The best estate car on the market

Ryan Borroff

ing a rear-wheel drive car in the snow and ice is the only time any self-respecting petrol-head might wish for front-wheel drive. It’s also when the traction control warning light is at its most comforting. So it was for us, skating our way out of a snowed-in car park on the M2 services, running and swearing, jumping with the car still rolling along, like David Starsky in the opening sequence of 70s detective show Starsky & Hutch.

In fact the 330d Touring we were driving – the estate version of BMW’s ubiquitous 3 Series – handled itself pretty well, even in that testing snow.

The estate version of BMW’s 3 Series has been around for 25 years now and has always been a big seller in Europe. Yet rivals have frequently offered more flexibility and storage space, even if the BMW has been considered more dynamic because of that sporty rear wheel drive setup.

With its latest 3 Series Touring BMW is raising its game by improving on its functionality and efficiency without compromising on the driving experience. It is powered by a 3.0-litre turbo diesel engine, producing 258bhp. That’s enough to reach 62mph from start in just 5.6 seconds and on to a restricted maximum speed of 155mph, yet it’s still capable of 55.4mpg.

It certainly feels fast and powerful and there’s no discordant diesel engine note, either. BMW must have some of the best acoustic boffins in the business because their diesels are beginning to sound almost as good as their petrol engines, from inside the car at least.

It’s a looker too, thanks to its gently sloping roofline, which gives a sleek, streamlined look. Here is an estate that’s even better looking than the regular saloon. Dynamic and muscular in appearance, it even looks exciting. Its only serious rival in the looks department is Hyundai’s i40 Tourer.

Inside it’s plush and feels more spacious than before. This fifth generation model has an extra 97mm in length with a 50mm longer wheelbase than its predecessor. This translates to a 35-litre bigger load space of 495 litres and 1,500 litres with the rear seats folded down. There’s a clever 40:20:40 rear seat split, too, that allows you to transport awkward items, even with four people in the car. There is also more space in the rear so it’s more comfortable and easier to get in and out. And there’s 7mm extra knee room and 9mm more headroom, despite that sleek exterior. I can almost hear the ski slopes calling.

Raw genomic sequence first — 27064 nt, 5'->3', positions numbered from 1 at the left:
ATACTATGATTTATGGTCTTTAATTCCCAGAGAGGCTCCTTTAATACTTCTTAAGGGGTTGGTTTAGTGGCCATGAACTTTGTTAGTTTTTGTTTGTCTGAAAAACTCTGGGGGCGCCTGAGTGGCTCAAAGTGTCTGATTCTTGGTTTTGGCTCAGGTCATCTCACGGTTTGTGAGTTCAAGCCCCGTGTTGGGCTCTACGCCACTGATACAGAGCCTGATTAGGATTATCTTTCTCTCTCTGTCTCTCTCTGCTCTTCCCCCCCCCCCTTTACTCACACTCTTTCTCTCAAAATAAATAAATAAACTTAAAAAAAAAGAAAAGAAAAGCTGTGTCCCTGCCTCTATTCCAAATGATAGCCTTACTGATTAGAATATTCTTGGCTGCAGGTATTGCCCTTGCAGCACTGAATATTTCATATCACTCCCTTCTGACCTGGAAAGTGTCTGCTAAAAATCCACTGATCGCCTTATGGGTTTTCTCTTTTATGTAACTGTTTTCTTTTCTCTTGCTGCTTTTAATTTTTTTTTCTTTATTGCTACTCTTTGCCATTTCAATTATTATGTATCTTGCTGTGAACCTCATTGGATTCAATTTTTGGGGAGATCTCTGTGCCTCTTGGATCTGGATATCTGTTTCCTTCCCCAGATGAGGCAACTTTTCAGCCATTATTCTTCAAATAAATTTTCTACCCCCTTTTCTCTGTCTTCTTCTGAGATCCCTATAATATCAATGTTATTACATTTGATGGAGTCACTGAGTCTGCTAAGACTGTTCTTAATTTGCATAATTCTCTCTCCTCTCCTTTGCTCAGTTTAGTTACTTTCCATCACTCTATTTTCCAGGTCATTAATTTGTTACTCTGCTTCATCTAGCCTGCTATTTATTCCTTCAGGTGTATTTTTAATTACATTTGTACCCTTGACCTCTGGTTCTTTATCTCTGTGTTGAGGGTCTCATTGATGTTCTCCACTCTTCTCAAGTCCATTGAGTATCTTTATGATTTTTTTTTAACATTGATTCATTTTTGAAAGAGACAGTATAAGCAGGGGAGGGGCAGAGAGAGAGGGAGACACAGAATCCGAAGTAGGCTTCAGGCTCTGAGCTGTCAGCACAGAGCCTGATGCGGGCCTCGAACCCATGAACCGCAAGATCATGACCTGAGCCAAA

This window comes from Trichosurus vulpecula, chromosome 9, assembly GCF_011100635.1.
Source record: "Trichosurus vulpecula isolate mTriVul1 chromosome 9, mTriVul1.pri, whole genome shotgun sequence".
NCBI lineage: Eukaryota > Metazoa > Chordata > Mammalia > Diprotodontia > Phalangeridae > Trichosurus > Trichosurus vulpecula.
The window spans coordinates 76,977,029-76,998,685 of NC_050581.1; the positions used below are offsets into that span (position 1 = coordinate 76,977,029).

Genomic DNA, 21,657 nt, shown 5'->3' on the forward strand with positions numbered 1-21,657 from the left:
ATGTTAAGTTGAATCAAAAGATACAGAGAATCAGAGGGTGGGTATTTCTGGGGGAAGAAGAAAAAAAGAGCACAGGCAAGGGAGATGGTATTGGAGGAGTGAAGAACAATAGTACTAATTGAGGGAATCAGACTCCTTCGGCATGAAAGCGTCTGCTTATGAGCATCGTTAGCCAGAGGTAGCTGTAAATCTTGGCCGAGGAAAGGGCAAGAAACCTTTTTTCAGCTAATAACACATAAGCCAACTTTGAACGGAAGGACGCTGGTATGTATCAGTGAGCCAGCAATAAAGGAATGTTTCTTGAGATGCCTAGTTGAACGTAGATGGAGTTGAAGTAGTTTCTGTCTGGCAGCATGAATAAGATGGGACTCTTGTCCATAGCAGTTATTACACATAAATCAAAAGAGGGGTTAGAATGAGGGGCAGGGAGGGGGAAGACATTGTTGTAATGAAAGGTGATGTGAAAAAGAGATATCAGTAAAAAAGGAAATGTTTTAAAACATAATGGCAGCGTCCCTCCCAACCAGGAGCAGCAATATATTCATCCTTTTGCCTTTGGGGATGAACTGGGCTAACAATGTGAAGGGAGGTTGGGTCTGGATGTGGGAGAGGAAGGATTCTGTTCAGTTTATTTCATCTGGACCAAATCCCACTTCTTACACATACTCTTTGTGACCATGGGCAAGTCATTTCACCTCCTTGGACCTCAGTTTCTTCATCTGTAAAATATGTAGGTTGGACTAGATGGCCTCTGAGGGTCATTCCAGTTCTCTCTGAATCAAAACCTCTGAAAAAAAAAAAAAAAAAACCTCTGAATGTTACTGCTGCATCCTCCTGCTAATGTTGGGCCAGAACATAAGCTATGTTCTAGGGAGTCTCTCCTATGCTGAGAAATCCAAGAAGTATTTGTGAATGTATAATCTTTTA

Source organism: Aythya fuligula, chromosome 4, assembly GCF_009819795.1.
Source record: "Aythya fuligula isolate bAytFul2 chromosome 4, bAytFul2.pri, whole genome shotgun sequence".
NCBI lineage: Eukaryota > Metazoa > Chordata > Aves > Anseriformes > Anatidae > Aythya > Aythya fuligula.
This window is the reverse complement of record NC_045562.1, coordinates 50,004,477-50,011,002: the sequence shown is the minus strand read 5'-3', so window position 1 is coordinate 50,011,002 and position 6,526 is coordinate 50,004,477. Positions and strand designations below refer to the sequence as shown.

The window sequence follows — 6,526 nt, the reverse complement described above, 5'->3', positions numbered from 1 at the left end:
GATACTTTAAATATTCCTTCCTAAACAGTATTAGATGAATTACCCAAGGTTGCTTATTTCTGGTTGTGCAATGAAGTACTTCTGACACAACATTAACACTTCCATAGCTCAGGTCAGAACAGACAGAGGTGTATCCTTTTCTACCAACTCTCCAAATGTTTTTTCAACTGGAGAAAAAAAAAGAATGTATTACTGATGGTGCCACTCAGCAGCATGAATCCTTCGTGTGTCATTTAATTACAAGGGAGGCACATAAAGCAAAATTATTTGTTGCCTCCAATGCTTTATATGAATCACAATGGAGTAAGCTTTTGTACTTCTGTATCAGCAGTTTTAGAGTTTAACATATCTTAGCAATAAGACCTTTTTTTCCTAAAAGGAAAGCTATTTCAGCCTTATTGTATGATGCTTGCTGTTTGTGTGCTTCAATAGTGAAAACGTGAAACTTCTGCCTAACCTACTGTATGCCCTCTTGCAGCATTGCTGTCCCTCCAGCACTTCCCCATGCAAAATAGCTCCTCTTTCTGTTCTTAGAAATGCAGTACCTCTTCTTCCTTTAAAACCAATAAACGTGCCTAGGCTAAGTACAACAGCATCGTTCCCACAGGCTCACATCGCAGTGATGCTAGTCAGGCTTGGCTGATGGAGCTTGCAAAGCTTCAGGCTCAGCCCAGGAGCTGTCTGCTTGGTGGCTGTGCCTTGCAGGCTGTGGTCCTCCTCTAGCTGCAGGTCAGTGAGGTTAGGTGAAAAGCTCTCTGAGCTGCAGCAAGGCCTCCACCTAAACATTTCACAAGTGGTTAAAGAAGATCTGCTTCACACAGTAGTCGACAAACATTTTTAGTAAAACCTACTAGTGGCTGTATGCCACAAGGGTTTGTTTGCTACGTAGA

Still, despite all of this hard work to make the 3 Series Touring more practical, the lasting impression comes from its performance. It is fast and comfortable. The 3.0-litre turbo diesel engine has bags of torque and its acceleration is ruthlessly efficient. A new eight-speed automatic gearbox gives you almost imperceptible gear changes and progress is effortless. Handling is excellent too – it’s a lovely car through the corners, which means you’ll be able to enjoy yourself when the kids are in the back and you’ll long for solitary, empty roads when they’re not.

So what’s not to like? Well, because of that streamlined body shape, visibility out of the back could be better, which is why our test car had audible parking sensors and an in-dash display. There is also a video screen display showing you what’s happening outside. All this tech should mean you’ll never hit anything whilst parking, which, given how handsome this car is, is comforting.

Fast, frugal and fun, this is undoubtedly the best estate car I’ve driven. The 330d Touring is a complete all-rounder and proof that estate cars need not be dull. I just wish I’d had some more cold, dry roads rather than all that tricky ice and snow.


PRICE: £36,300
0-62MPH: 5.6 secs
TOP SPEED: 155mph
CO2 G/KM: 135g/km


DESIGN *****